Done Deal: Vale Stands Firm as 500 Thompson, Manitoba Smelter and Refinery Jobs Disappear by 2015 – by Ryan Flanagan

This article was originally published in the Thompson Citizen which was established in June 1960. The Citizen covers the City of Thompson and Nickel Belt Region of Northern Manitoba. The city has a population of about 13,500 residents while the regional population is more than 40,000.

Martins asks for Thompson to start looking to the future

January 27, 2011 – by Ryan Flanagan

Tito Martins, president and chief executive officer of Vale Canada, was in Thompson Wednesday night to address the Thompson Chamber of Commerce annual general meeting, where he delivered a blunt message about Vale’s plans for Thompson’s smelter and refinery.

“The past has passed, it’s time to move on,” he said. “Let’s talk about the future. Let’s move on to find something else to be the important pillar of the Thompson economy.”

Although many – including provincial officials such as Dave Chomiak, minister of innovation, energy and mines, and Thompson MLA Steve Ashton – have been holding out hope that a deal could be negotiated to save the processing facilties, Martins was dismissive of that possibility.

“We don’t see any possibilities to actually change our decision, unless something really new comes up,” said Martins. “It was the obvious decision. The picture we have in front of us today doesn’t show us any alternative.” Martins did note that Vale is “obligated” to look at any proposals that might be sent their way, but added that a relaxing of environmental restrictions – the federal standards for sulphur dioxide, or SO2, emissions would require a reduction of 88 per cent from the current Thompson levels – would still not give them enough reason to leave the smelter and refinery open, as the opening of the Long Harbour refinery in 2013 will see feed from Voisey’s Bay sent there rather than Thompson, putting the feed levels at Thompson’s smelter and refinery well below the line of profitability. “Of all the scenarios we ran, there were some where we looking at bringing feed to Thompson,” said Martins. “There’s none available anywhere.”

At a Nov. 24 meeting in Toronto with Vale senior management – including Martins – on one side of the table and representatives of the province, the city, and United Steelworkers Local 6166 on the other, Vale agreed to listen to proposals from the stakeholders. “We were asked for some time – six weeks have passed – we’re still waiting,” said Martins. “I heard that we will have some response from the stakeholders, and some suggestions, probably next week, but we cannot pretend that things will change after those proposals are made.”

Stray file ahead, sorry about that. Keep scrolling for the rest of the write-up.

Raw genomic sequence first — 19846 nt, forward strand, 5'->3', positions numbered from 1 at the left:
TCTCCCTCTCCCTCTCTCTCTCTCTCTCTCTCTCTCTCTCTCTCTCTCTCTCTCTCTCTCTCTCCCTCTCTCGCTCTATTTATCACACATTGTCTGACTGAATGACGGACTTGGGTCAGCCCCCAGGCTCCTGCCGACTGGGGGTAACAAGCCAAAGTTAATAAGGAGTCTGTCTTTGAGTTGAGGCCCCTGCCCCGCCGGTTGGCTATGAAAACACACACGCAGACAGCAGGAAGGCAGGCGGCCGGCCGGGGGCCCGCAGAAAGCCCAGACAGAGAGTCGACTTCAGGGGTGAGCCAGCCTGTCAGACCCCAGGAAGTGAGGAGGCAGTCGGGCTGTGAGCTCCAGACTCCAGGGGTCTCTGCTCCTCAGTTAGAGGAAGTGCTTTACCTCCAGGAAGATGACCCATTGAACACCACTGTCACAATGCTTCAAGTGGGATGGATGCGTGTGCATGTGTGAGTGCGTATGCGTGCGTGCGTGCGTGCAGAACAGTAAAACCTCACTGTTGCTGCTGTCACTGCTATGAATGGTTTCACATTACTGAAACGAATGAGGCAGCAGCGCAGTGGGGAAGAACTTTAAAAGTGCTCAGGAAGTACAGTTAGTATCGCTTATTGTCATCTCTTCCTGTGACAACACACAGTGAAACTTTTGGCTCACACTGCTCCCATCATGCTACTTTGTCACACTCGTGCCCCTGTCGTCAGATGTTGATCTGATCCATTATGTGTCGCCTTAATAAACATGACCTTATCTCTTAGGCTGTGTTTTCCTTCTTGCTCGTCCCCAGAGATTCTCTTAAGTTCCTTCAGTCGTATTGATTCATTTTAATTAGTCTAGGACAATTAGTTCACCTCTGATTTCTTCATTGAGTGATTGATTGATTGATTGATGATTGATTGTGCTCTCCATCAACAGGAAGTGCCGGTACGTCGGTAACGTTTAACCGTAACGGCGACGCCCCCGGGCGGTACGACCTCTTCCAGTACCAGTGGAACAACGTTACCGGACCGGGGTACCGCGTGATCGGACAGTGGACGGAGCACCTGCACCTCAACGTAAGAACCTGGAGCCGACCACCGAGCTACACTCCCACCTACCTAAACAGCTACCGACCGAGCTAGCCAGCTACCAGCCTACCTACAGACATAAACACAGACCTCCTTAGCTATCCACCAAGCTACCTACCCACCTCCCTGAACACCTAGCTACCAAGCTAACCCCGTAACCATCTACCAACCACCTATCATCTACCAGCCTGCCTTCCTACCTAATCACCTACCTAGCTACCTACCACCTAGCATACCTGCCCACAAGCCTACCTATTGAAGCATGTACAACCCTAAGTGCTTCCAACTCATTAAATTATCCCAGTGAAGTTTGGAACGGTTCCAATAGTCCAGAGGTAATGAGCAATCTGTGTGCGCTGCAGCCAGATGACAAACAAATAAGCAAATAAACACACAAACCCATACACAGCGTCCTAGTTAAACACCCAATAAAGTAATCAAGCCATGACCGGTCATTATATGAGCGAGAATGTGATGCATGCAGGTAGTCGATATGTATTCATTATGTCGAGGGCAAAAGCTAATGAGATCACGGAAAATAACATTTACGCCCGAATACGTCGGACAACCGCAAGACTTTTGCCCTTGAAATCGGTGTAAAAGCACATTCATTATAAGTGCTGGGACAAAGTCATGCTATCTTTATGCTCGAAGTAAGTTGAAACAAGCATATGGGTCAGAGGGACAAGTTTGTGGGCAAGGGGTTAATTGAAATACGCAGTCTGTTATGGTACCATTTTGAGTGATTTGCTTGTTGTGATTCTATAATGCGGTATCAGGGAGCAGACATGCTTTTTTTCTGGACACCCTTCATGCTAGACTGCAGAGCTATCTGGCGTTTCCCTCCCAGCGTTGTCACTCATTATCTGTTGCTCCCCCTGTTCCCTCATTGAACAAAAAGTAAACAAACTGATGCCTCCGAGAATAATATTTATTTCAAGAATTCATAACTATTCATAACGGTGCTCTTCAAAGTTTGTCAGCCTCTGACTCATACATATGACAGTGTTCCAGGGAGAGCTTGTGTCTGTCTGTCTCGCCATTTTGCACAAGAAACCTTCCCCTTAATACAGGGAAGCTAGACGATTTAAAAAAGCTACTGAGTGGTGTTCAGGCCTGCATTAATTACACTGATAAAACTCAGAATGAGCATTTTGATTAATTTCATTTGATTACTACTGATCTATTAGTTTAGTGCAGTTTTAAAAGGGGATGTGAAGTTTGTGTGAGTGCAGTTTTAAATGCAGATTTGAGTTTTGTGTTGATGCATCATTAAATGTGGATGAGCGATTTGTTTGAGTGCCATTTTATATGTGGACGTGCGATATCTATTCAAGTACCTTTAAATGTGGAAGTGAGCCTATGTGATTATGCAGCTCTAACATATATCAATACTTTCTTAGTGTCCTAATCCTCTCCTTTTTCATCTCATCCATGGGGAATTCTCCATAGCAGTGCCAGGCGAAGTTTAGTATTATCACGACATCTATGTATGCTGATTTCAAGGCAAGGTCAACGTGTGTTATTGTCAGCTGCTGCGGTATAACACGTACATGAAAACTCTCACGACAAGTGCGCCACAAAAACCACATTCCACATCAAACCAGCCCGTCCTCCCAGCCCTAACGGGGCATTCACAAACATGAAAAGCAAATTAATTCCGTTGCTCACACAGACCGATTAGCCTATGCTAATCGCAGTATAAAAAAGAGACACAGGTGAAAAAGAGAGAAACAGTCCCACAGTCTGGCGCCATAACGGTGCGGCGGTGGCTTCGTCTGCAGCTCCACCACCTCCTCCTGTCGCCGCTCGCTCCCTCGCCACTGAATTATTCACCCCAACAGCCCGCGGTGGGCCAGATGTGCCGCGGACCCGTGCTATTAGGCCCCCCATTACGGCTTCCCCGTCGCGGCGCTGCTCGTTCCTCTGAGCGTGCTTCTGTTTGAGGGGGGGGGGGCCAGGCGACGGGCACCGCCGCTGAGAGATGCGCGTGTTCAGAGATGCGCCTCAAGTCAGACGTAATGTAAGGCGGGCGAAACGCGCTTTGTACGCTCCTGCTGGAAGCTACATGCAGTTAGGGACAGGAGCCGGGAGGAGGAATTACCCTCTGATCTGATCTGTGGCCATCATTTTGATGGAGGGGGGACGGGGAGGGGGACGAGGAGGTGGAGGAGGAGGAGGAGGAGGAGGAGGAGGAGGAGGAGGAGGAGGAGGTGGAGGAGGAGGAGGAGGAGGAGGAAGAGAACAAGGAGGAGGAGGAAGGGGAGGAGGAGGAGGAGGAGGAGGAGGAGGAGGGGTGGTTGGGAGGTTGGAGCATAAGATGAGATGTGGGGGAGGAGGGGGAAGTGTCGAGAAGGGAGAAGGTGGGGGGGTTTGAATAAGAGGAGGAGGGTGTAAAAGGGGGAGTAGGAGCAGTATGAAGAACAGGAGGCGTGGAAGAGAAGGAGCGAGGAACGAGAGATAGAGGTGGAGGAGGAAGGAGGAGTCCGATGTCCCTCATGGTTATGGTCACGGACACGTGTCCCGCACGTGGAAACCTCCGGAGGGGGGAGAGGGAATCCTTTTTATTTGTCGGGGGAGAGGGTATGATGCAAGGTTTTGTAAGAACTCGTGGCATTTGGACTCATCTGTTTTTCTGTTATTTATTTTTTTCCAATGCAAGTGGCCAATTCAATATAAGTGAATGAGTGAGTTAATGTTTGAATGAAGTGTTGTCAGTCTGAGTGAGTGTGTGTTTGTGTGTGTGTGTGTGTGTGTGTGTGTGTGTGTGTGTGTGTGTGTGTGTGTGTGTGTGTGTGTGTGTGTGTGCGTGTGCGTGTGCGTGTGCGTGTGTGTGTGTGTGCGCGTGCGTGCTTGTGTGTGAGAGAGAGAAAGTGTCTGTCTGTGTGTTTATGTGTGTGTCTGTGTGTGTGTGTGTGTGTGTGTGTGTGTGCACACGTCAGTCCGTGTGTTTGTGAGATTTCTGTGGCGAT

Chomiak stated in a Jan. 19 presentation to the Chamber that the province would not consider the closing of the smelter and refinery as an only option, and that their aim was to see Thompson and Manitoba provided with “long-term, value-added sustainability.”

Martins, who also pointed out that he was “just a person who is representing an entity,” called upon his audience to help convince stakeholders that enough time has been spent fighting a decision that won’t change, and that it’s in the best interests of all parties to begin working together for the future of Thompson. “We need you to work with us,” he said. “I ask you to put pressure on stakeholders – we need to come up with proposals, we need to come up with suggestions, we need to move on. It’s about time – we’ve lost two months already.”

On Nov. 17, Vale announced plans to close the Thompson smelter and refinery by the end of 2015, cutting 500 positions – approximately 40 per cent of its local workforce – worth an estimated $50 million to their payroll.

“We have to change the business in Thompson,” said Martins, noting that it was time to transition Thompson into a mining-only operation rather than the integrated operation it has always been, as well as time to begin taking an even stronger look at new economic opportunities.

“We’re still committed with where we are,” he continued. “We’re talking about growing, we’re talking about investing, we’re talking about growing in mining here.” Martins pointed to the proposed 1-D project – which Chomiak has said could be fast-tracked – as the most obvious example of Vale’s future expansion in Thompson. “We haven’t finished yet what needs to be done there, because it takes time,” explained Martins. “Some people have said in the past that we could speed up the process – it’s not because we don’t want to, it’s because it takes time. The average mine-opening project takes eight years, from the beginning of the first research to the point that we can actually start to produce something. The 1-D project started less than two years ago. We’re talking about being able to approve the project in 2012, so we’re talking about between three and four years, which is better than the average.”